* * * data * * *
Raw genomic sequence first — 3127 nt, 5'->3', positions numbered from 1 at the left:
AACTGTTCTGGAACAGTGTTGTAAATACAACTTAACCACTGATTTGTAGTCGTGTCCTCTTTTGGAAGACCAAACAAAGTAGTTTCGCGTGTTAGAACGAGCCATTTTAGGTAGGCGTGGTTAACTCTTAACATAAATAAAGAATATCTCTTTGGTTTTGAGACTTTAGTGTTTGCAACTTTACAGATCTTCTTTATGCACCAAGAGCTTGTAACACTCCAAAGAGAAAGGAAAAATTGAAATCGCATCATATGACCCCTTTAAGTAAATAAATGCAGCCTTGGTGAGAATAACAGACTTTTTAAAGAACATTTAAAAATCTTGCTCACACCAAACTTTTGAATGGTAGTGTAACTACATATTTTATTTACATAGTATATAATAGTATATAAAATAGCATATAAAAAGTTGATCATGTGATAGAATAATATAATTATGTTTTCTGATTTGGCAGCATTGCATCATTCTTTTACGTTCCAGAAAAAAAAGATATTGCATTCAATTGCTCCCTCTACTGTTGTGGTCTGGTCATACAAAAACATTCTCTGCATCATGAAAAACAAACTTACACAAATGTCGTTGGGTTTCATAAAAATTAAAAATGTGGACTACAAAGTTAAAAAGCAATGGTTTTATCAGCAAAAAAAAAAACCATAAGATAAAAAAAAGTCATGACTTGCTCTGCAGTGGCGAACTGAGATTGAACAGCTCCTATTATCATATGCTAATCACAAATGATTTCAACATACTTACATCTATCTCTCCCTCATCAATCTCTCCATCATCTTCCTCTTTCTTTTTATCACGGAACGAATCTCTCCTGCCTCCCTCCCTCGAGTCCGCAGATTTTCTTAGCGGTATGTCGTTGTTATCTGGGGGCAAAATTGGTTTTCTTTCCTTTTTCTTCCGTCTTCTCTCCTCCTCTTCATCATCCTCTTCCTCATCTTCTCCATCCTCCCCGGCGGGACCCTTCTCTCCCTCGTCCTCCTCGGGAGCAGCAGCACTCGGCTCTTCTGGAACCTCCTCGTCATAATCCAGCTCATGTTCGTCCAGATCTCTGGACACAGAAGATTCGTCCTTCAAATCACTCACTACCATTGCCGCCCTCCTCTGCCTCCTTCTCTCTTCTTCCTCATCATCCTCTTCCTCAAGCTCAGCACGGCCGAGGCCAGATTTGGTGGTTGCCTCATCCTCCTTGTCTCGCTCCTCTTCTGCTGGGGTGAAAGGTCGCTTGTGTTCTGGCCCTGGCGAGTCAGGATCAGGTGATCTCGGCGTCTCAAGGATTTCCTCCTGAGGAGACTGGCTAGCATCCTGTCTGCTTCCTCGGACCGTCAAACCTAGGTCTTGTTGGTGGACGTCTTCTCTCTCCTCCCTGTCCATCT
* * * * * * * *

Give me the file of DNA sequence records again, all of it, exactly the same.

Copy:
Raw genomic sequence first — 3127 nt, 5'->3', positions numbered from 1 at the left:
AACTGTTCTGGAACAGTGTTGTAAATACAACTTAACCACTGATTTGTAGTCGTGTCCTCTTTTGGAAGACCAAACAAAGTAGTTTCGCGTGTTAGAACGAGCCATTTTAGGTAGGCGTGGTTAACTCTTAACATAAATAAAGAATATCTCTTTGGTTTTGAGACTTTAGTGTTTGCAACTTTACAGATCTTCTTTATGCACCAAGAGCTTGTAACACTCCAAAGAGAAAGGAAAAATTGAAATCGCATCATATGACCCCTTTAAGTAAATAAATGCAGCCTTGGTGAGAATAACAGACTTTTTAAAGAACATTTAAAAATCTTGCTCACACCAAACTTTTGAATGGTAGTGTAACTACATATTTTATTTACATAGTATATAATAGTATATAAAATAGCATATAAAAAGTTGATCATGTGATAGAATAATATAATTATGTTTTCTGATTTGGCAGCATTGCATCATTCTTTTACGTTCCAGAAAAAAAAGATATTGCATTCAATTGCTCCCTCTACTGTTGTGGTCTGGTCATACAAAAACATTCTCTGCATCATGAAAAACAAACTTACACAAATGTCGTTGGGTTTCATAAAAATTAAAAATGTGGACTACAAAGTTAAAAAGCAATGGTTTTATCAGCAAAAAAAAAAACCATAAGATAAAAAAAAGTCATGACTTGCTCTGCAGTGGCGAACTGAGATTGAACAGCTCCTATTATCATATGCTAATCACAAATGATTTCAACATACTTACATCTATCTCTCCCTCATCAATCTCTCCATCATCTTCCTCTTTCTTTTTATCACGGAACGAATCTCTCCTGCCTCCCTCCCTCGAGTCCGCAGATTTTCTTAGCGGTATGTCGTTGTTATCTGGGGGCAAAATTGGTTTTCTTTCCTTTTTCTTCCGTCTTCTCTCCTCCTCTTCATCATCCTCTTCCTCATCTTCTCCATCCTCCCCGGCGGGACCCTTCTCTCCCTCGTCCTCCTCGGGAGCAGCAGCACTCGGCTCTTCTGGAACCTCCTCGTCATAATCCAGCTCATGTTCGTCCAGATCTCTGGACACAGAAGATTCGTCCTTCAAATCACTCACTACCATTGCCGCCCTCCTCTGCCTCCTTCTCTCTTCTTCCTCATCATCCTCTTCCTCAAGCTCAGCACGGCCGAGGCCAGATTTGGTGGTTGCCTCATCCTCCTTGTCTCGCTCCTCTTCTGCTGGGGTGAAAGGTCGCTTGTGTTCTGGCCCTGGCGAGTCAGGATCAGGTGATCTCGGCGTCTCAAGGATTTCCTCCTGAGGAGACTGGCTAGCATCCTGTCTGCTTCCTCGGACCGTCAAACCTAGGTCTTGTTGGTGGACGTCTTCTCTCTCCTCCCTGTCCATCT